UW Medicine allocated $125,000 to airlift tens of thousands of testing kits for COVID-19 from China, during a nationwide shortage of sampling swabs and the liquid that preserves specimens for diagnostic testing.

But the hospital has decided to halt, at least temporarily, the use of the testing kits from Lingen Precision Medical Products in Shanghai, after a small percentage of the kits showed signs of contamination with what turned out to be a bacteria called Stenotrophomonas maltophilia (S. maltophilia). Since the ubiquitous bacteria was found in the specimen-preserving liquid, which makes no contact with patients, health officials don't believe it was a danger to anyone who was tested. It also did not appear to impact test results.

Still, the state Department of Health on Sunday recalled 12,000 testing kits it had distributed to local health jurisdictions, tribal nations and other partners, according to a news release.

Twenty thousand test kits were sent to Public Health — Seattle & King County and another 15,000 to the state’s public health lab.

About 5,000 of the 20,000 kits given to Public Health — Seattle & King County had been distributed and roughly 300 had been used, said spokesman James Apa.

The contamination turned the specimen-preserving liquid in a small percentage of the testing kits to an orange or yellow color, an indication of bacterial growth. Some appeared cloudy, too. Swabs included in the kits were also being tested out of an abundance of caution.

Read the full story here.

 

'Data cleaning' reduces number of confirmed coronavirus cases; 634 people have died in Washington

The state Department of Health (DOH) reported Sunday that as of the end of the day Saturday, 634 people had died in Washington from COVID-19, the respiratory disease caused by the novel coronavirus. That's 10 more deaths than had been reported the day before.

King County remains at the epicenter of fatal cases, accounting for 346 deaths or nearly 55% of the state total, according to DOH data. There have been more than 5,000 confirmed cases in King County, with 2,100 confirmed cases in Snohomish County and just over 1,100 confirmed cases in Pierce County.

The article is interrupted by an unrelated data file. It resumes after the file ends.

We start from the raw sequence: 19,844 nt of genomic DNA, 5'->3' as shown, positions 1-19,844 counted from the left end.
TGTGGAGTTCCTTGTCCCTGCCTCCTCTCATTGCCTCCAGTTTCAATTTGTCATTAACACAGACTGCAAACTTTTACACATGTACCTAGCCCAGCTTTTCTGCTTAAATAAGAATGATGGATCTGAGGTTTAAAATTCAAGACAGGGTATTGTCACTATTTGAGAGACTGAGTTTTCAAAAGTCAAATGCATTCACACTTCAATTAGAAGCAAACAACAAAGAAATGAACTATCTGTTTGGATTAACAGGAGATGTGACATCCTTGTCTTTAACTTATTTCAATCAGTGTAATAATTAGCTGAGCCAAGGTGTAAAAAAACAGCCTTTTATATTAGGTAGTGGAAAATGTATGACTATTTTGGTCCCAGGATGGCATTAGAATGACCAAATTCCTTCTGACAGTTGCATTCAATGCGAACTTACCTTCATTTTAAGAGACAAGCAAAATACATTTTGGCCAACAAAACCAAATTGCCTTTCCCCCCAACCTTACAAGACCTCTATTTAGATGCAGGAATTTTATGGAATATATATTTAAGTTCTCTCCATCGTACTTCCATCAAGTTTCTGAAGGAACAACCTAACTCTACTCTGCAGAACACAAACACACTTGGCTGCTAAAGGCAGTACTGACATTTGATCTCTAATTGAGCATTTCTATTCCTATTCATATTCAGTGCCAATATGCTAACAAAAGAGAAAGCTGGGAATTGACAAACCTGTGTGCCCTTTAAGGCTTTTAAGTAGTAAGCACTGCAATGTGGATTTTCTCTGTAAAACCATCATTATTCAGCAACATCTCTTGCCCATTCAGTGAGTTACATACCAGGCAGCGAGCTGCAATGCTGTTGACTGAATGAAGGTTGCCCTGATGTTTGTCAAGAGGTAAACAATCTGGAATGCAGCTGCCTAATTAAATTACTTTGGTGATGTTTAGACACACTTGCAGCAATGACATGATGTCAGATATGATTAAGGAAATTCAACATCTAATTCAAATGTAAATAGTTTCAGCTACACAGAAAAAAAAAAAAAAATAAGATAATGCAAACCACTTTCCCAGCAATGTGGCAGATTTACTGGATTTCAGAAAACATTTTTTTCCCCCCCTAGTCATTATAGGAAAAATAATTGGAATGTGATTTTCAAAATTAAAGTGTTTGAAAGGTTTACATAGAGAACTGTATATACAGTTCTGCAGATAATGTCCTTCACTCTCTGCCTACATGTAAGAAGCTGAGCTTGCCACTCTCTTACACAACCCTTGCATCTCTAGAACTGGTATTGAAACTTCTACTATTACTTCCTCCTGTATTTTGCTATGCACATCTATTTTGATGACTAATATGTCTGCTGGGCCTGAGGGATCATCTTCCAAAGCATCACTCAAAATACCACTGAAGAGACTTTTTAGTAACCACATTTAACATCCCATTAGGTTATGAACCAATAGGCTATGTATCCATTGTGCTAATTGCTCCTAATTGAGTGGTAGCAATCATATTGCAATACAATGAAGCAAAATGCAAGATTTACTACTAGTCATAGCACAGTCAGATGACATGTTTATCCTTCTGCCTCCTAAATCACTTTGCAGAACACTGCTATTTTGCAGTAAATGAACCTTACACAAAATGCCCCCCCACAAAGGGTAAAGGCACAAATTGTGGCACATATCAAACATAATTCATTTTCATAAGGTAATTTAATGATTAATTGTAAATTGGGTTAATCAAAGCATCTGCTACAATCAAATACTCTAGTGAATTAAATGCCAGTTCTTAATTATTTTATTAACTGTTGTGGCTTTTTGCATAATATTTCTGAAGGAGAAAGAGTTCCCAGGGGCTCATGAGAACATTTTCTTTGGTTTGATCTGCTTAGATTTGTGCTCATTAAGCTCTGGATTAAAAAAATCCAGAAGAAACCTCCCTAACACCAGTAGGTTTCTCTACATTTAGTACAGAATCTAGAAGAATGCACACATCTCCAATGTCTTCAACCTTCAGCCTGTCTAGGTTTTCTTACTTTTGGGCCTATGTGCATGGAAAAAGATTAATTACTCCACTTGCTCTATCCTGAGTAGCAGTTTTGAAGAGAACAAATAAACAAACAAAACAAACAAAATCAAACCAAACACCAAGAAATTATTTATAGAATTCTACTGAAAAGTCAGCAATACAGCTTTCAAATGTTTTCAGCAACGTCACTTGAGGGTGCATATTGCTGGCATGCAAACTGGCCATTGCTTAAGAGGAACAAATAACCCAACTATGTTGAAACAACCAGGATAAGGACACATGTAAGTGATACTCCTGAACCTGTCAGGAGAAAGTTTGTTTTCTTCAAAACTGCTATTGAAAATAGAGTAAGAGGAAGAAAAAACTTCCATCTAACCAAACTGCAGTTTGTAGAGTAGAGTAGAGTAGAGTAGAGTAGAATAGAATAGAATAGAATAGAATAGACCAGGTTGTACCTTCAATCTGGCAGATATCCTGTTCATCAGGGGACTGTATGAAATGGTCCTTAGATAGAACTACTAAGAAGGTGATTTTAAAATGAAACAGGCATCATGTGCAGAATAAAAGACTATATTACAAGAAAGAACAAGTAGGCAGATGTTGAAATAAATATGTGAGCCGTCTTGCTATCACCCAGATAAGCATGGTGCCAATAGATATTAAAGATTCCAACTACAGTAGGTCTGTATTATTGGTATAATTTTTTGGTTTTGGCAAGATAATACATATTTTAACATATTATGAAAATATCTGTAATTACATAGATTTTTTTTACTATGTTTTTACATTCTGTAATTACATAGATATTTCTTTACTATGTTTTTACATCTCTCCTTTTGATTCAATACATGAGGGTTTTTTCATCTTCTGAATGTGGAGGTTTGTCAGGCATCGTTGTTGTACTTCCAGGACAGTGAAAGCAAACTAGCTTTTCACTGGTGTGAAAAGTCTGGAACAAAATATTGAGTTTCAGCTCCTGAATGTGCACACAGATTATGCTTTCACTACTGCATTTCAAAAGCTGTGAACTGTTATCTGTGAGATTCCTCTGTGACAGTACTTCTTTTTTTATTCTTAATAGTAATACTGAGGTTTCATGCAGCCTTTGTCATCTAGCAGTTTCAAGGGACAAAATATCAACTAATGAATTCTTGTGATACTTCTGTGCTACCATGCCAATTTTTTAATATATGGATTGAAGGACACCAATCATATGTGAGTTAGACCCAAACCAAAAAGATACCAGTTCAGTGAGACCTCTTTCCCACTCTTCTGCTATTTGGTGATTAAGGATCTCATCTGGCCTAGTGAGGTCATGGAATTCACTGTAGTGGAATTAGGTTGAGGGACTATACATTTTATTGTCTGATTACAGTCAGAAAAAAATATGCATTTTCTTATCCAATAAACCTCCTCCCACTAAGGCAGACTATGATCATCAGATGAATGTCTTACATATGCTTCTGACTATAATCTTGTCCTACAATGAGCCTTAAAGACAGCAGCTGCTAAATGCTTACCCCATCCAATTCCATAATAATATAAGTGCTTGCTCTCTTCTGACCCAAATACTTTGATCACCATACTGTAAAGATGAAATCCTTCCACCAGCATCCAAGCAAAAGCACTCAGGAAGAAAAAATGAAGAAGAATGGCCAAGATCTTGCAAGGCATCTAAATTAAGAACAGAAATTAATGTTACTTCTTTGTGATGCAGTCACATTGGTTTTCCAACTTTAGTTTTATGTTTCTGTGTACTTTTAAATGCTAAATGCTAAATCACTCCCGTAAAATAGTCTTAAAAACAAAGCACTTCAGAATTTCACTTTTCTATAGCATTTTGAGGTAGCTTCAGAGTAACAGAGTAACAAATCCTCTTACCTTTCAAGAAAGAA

As of Friday, DOH said there were 11,802 confirmed cases of COVID-19 in the state but "data cleaning" late Saturday showed 190 of them were among people who live out of state. The corrected number of confirmed cases in Washington now stands at 11,790, the agency said Sunday.

As of Saturday, 138,642 tests for the virus had been conducted, nearly 3,000 more than were reported on Friday. DOH says 8.5% of the tests have come back positive.

 

—Sara Jean Green

Durkan says we are 'still at the beginning' of coronavirus marathon

In a weekly update, Seattle Mayor Jenny Durkan said that seven weeks after the first U.S. coronavirus death was reported in Kirkland, we are "still at the beginning" of a marathon that's already drastically altered daily life.

"Though it's hard to believe, we are still at the beginning of (a) marathon, and it's going to get worse before it gets better, but we will get through it together," Durkan wrote. "And remember, stay home, and if you need to get out, practice social distancing — our nurses, doctors, and the most vulnerable are counting on you."

Without a vaccine or widespread testing available, the city will need to adapt to a new normal in the weeks and months ahead, wrote Durkan, who also provided a recap of available resources for people struggling financially as a result of the ongoing stay-at-home order.